Global equities fall despite positive U.S. economic data, dollar rises
By Chibuike Oguh
NEW YORK (Reuters) -Global equities fell and the U.S. dollar advanced on Wednesday after stronger-than-expected economic data was unable to assuage investor concerns of high inflation and an impending recession driven partly by rising oil prices.
A report by the Institute for Supply Management (ISM) showed U.S. manufacturing activity picked up in May as demand for goods remained strong even with rising prices.
The survey followed data released last Friday showing U.S. consumer spending, the largest contributor to American economic output, increased in April even amid growing concerns of a recession.
Market sentiment, however, has remained bearish due to the prevailing uncertainty caused by the pace of the U.S. Federal Reserve’s interest rate hikes, and the impact of the Russia-Ukraine war on food and commodity prices.
“There’s a lot of uncertainty. The market climbs a wall of worry and there’s a lot to worry about,” said Michael Ashley Schulman, chief investment officer at Running Point Capital in Los Angeles.
“If we have a recession it would be strange and unusual with nearly full employment, companies still hiring and huge demand for things,” Schulman added.
The MSCI world equity index, which tracks shares in 50 countries, was down 0.81%. The pan-European STOXX 600 index fell 1.04%.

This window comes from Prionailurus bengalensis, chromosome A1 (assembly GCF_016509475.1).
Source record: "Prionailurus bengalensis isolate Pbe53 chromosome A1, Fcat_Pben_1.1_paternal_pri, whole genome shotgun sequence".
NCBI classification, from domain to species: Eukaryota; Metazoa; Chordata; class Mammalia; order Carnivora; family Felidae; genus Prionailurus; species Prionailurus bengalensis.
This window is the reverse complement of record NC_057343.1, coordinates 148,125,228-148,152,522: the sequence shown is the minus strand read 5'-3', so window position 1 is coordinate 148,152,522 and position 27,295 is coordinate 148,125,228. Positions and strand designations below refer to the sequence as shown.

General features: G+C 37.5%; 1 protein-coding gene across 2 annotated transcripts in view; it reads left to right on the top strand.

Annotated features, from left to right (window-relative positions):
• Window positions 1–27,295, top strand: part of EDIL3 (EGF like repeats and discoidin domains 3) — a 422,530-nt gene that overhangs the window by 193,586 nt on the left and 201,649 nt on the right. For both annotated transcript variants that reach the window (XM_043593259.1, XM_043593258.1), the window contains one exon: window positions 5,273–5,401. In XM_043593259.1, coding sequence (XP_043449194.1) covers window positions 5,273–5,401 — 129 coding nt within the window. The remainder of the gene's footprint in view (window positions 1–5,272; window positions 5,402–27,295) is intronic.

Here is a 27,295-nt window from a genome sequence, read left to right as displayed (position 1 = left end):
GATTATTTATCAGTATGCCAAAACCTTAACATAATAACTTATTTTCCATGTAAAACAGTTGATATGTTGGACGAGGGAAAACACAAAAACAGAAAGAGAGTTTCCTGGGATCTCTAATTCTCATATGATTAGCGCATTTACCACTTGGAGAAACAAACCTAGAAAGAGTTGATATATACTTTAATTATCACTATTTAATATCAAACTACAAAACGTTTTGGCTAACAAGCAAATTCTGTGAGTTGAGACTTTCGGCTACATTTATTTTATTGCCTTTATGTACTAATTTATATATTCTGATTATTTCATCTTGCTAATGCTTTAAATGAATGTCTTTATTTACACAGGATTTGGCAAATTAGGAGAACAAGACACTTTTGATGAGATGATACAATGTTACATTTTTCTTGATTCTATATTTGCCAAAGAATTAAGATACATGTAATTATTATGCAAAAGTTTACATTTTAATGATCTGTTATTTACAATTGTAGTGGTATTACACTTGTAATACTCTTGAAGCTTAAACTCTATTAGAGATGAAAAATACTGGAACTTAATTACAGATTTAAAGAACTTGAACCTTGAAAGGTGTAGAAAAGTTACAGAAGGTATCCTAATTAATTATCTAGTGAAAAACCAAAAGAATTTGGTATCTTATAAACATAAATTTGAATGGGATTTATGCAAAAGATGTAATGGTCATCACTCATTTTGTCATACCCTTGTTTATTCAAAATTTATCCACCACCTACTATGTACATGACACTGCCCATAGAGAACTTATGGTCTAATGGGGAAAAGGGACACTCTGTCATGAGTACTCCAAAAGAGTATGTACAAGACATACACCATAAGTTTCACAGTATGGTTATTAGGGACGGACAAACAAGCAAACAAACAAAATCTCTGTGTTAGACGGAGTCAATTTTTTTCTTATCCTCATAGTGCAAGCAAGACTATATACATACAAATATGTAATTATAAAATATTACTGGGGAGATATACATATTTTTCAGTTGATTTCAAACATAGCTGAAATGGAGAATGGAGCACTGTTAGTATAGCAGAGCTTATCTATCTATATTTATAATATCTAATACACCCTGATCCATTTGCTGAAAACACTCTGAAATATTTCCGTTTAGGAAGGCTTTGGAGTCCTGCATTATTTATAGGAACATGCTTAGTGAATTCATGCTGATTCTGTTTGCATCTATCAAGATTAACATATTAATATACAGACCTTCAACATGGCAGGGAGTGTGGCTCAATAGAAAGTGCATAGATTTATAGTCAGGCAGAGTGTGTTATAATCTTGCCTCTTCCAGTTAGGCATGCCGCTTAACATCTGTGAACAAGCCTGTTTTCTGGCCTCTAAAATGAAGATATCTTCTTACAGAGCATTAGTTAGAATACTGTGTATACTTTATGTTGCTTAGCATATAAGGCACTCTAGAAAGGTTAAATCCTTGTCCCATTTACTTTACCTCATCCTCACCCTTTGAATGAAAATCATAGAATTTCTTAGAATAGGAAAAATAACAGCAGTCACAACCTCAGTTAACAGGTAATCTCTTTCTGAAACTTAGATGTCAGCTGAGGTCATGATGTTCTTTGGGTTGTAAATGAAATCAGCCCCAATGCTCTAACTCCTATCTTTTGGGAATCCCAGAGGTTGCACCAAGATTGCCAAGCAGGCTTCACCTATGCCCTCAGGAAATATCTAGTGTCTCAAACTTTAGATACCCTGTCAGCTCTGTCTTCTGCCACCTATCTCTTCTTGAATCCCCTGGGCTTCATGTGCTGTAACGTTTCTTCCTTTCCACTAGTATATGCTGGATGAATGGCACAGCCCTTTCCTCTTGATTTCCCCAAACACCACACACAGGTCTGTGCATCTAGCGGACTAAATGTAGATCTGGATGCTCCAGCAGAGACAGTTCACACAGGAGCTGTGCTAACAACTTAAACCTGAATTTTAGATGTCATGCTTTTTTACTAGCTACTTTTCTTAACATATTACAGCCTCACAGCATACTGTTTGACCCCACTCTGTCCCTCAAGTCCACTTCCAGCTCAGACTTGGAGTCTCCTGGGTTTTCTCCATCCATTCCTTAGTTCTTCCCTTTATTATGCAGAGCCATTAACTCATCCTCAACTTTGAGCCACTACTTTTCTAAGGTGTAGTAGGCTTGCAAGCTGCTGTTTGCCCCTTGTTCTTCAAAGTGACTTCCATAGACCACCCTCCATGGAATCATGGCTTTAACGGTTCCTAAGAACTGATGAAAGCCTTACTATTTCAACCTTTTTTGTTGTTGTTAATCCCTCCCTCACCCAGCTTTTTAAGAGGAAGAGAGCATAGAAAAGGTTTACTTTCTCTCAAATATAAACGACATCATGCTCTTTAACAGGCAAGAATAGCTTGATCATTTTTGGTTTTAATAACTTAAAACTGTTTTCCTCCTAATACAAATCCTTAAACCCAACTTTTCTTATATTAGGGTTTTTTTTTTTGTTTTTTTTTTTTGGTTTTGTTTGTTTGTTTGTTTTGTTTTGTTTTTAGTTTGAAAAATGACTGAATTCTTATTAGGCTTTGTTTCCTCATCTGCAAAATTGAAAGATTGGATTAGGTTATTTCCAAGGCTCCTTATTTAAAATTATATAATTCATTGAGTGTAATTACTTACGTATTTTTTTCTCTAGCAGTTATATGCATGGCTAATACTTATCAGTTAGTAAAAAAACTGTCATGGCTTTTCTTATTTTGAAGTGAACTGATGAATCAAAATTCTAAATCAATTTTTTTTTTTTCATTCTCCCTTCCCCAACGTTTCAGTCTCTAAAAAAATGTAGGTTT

U.S. Treasury yields rose in choppy trading. Benchmark U.S. 10-year yields hit a two-week high of 2.9149%, while two-year yields also climbed to a two-week peak of 2.6517%.
On Wall Street, all three main indexes ended lower, driven by stocks in the financials, healthcare, technology and consumer discretionary sectors.
The Dow Jones Industrial Average fell 0.54% to 32,813.23, the S&P 500 lost 0.75% to 4,101.23 and the Nasdaq Composite dropped 0.72% to 11,994.46.
“The rising interest rates and inflation are just compressing valuations. You may like a company and it may be good and can continue to make profits but the valuation must still come down because your base interest rate is rising,” Schulman added.
Oil prices continued to strengthen following the move by European Union leaders to gradually phase out Russian oil even as China ended its stiff COVID-19 lockdown in Shanghai, which could bolster demand for crude in an already tight market.
Brent crude was up 0.18% at $115.81 a barrel, while U.S. West Texas Intermediate crude gained 0.04% to $114.72.
The U.S. dollar rose against the euro, helped by upbeat U.S. economic data, and as the common currency remained under pressure following the hottest euro zone inflation on record that raised worries about the region’s growth outlook.
The dollar index rose 0.786%, with the euro down 0.79% to $1.0648.
Gold prices inched up from a two-week low, supported by worries over rising inflation, although a stronger dollar and rising U.S. yields kept gains in check.
Spot gold added 0.5% to $1,845.70 an ounce, while U.S. gold futures gained 0.28% to $1,847.90 an ounce.
(Reporting by Chibuike Oguh; Editing by David Holmes and Bill Berkrot)